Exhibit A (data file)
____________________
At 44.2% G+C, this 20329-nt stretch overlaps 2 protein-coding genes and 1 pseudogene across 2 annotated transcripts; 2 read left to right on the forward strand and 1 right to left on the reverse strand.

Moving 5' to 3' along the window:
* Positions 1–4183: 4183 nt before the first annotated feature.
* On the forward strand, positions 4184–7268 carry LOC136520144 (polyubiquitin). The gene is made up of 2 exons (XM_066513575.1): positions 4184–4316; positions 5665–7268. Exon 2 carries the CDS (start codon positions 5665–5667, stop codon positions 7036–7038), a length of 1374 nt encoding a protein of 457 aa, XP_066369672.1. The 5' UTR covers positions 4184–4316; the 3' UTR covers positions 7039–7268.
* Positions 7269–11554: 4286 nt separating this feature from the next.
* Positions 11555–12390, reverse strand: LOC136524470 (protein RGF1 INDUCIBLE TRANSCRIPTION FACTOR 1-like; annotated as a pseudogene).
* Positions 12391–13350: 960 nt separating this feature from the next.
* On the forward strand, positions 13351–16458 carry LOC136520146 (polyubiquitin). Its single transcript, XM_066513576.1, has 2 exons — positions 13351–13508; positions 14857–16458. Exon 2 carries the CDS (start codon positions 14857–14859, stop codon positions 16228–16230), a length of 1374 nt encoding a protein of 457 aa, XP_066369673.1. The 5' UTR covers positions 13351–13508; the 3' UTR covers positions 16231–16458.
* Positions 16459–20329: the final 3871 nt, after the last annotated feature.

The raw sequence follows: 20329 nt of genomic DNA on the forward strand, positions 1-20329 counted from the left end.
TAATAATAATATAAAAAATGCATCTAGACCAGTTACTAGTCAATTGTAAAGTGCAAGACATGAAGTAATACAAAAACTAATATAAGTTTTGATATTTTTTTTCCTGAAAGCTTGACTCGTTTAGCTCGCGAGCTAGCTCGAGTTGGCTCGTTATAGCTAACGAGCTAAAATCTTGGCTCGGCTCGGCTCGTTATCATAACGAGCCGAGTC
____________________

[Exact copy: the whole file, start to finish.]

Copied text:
At 44.2% G+C, this 20329-nt stretch overlaps 2 protein-coding genes and 1 pseudogene across 2 annotated transcripts; 2 read left to right on the forward strand and 1 right to left on the reverse strand.

Moving 5' to 3' along the window:
* Positions 1–4183: 4183 nt before the first annotated feature.
* On the forward strand, positions 4184–7268 carry LOC136520144 (polyubiquitin). The gene is made up of 2 exons (XM_066513575.1): positions 4184–4316; positions 5665–7268. Exon 2 carries the CDS (start codon positions 5665–5667, stop codon positions 7036–7038), a length of 1374 nt encoding a protein of 457 aa, XP_066369672.1. The 5' UTR covers positions 4184–4316; the 3' UTR covers positions 7039–7268.
* Positions 7269–11554: 4286 nt separating this feature from the next.
* Positions 11555–12390, reverse strand: LOC136524470 (protein RGF1 INDUCIBLE TRANSCRIPTION FACTOR 1-like; annotated as a pseudogene).
* Positions 12391–13350: 960 nt separating this feature from the next.
* On the forward strand, positions 13351–16458 carry LOC136520146 (polyubiquitin). Its single transcript, XM_066513576.1, has 2 exons — positions 13351–13508; positions 14857–16458. Exon 2 carries the CDS (start codon positions 14857–14859, stop codon positions 16228–16230), a length of 1374 nt encoding a protein of 457 aa, XP_066369673.1. The 5' UTR covers positions 13351–13508; the 3' UTR covers positions 16231–16458.
* Positions 16459–20329: the final 3871 nt, after the last annotated feature.

The raw sequence follows: 20329 nt of genomic DNA on the forward strand, positions 1-20329 counted from the left end.
TAATAATAATATAAAAAATGCATCTAGACCAGTTACTAGTCAATTGTAAAGTGCAAGACATGAAGTAATACAAAAACTAATATAAGTTTTGATATTTTTTTTCCTGAAAGCTTGACTCGTTTAGCTCGCGAGCTAGCTCGAGTTGGCTCGTTATAGCTAACGAGCTAAAATCTTGGCTCGGCTCGGCTCGTTATCATAACGAGCCGAGTC